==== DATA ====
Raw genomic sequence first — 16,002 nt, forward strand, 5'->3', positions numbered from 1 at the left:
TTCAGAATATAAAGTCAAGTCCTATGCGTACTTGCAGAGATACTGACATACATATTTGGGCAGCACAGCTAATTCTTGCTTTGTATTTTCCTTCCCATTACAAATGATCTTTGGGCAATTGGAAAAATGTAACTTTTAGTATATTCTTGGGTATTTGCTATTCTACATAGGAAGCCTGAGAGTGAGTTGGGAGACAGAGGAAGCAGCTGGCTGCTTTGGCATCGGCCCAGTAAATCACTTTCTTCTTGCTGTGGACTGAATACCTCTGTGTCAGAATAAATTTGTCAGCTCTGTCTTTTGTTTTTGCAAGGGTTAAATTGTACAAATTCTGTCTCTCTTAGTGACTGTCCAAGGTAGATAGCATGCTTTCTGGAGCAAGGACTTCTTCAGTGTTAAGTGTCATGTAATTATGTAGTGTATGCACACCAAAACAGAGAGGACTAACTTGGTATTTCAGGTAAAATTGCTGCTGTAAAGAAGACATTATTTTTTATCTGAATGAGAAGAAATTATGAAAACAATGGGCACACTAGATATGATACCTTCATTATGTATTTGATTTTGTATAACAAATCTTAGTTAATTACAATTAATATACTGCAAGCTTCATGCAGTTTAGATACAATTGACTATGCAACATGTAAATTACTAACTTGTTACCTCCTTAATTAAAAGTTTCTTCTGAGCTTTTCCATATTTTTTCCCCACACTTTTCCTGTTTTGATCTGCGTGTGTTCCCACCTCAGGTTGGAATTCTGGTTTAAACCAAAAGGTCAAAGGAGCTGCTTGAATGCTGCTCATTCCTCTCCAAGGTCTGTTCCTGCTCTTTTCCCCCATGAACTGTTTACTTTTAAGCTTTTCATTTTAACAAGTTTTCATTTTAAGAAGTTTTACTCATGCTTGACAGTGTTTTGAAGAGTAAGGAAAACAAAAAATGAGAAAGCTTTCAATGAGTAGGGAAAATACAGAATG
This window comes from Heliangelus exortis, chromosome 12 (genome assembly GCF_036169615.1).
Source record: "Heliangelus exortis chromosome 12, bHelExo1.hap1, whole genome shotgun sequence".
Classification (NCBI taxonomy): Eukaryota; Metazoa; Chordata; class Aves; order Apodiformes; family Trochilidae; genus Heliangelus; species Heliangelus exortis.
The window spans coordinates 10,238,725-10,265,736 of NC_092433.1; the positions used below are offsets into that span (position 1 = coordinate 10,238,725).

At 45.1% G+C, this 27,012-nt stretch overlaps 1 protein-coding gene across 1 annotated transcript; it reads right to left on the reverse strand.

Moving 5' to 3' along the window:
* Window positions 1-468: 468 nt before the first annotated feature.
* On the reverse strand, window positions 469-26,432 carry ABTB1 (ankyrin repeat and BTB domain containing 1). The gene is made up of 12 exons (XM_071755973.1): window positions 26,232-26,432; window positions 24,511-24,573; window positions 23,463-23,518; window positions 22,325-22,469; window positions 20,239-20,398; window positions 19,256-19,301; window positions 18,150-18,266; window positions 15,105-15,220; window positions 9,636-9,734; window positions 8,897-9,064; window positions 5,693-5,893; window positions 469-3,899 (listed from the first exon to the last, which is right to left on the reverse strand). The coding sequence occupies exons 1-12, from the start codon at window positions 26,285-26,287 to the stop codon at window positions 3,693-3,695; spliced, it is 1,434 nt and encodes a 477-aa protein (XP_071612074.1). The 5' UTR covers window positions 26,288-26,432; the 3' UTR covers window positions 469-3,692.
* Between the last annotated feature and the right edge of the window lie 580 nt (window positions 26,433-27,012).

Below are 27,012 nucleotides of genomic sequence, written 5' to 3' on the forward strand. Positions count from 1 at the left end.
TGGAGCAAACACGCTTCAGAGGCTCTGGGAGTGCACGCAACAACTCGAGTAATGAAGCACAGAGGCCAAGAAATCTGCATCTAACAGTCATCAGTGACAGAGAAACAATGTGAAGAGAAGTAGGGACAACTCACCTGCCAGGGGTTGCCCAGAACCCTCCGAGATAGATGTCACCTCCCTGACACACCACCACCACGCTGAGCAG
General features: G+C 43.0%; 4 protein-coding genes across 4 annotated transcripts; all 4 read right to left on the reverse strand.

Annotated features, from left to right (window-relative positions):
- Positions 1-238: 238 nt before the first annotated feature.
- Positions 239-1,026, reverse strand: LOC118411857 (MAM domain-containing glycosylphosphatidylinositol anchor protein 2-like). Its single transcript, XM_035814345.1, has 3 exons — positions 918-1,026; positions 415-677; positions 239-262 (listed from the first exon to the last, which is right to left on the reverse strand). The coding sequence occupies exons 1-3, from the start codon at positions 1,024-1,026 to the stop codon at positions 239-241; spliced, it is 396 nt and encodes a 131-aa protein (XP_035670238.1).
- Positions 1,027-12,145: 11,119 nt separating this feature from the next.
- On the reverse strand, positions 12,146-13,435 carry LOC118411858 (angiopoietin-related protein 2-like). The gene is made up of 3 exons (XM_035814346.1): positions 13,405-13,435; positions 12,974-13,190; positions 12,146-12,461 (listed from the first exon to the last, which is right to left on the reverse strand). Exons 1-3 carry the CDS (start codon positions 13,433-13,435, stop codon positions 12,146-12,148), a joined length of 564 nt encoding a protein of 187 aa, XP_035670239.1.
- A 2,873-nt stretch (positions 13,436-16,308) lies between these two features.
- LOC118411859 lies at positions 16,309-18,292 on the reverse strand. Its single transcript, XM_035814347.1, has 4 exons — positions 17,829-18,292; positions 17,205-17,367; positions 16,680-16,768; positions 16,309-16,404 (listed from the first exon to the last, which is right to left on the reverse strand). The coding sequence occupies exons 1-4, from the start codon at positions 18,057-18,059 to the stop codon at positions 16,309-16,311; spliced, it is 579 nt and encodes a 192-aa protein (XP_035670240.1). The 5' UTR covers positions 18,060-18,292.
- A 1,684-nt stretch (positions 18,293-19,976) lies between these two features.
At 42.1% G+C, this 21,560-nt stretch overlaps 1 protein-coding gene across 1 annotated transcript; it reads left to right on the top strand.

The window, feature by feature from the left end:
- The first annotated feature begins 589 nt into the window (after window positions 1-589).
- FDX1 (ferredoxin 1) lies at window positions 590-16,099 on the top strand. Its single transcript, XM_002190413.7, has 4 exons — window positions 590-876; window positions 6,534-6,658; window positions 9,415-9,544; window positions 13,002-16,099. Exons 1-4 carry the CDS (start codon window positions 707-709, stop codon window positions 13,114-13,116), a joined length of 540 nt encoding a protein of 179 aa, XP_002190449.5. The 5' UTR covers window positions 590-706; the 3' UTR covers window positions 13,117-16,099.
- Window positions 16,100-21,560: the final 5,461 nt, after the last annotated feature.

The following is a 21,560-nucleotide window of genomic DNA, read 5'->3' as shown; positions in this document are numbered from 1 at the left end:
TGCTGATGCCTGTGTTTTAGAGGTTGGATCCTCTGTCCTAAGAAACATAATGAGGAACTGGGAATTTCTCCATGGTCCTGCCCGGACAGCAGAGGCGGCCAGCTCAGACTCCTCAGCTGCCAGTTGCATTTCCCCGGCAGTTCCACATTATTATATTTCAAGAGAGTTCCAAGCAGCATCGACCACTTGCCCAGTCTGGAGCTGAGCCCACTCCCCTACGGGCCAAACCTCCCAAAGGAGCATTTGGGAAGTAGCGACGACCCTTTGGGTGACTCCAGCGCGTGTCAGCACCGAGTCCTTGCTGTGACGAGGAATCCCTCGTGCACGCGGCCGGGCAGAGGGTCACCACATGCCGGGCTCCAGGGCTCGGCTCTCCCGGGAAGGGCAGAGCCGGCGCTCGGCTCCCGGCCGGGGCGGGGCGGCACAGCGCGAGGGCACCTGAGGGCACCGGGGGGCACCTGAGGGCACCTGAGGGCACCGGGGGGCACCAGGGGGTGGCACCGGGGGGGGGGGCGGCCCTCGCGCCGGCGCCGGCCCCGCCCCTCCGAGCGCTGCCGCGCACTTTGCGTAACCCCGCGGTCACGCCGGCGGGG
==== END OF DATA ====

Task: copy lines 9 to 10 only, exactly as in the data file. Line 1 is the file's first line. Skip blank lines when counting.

* Window positions 1-468: 468 nt before the first annotated feature.
* On the reverse strand, window positions 469-26,432 carry ABTB1 (ankyrin repeat and BTB domain containing 1). The gene is made up of 12 exons (XM_071755973.1): window positions 26,232-26,432; window positions 24,511-24,573; window positions 23,463-23,518; window positions 22,325-22,469; window positions 20,239-20,398; window positions 19,256-19,301; window positions 18,150-18,266; window positions 15,105-15,220; window positions 9,636-9,734; window positions 8,897-9,064; window positions 5,693-5,893; window positions 469-3,899 (listed from the first exon to the last, which is right to left on the reverse strand). The coding sequence occupies exons 1-12, from the start codon at window positions 26,285-26,287 to the stop codon at window positions 3,693-3,695; spliced, it is 1,434 nt and encodes a 477-aa protein (XP_071612074.1). The 5' UTR covers window positions 26,288-26,432; the 3' UTR covers window positions 469-3,692.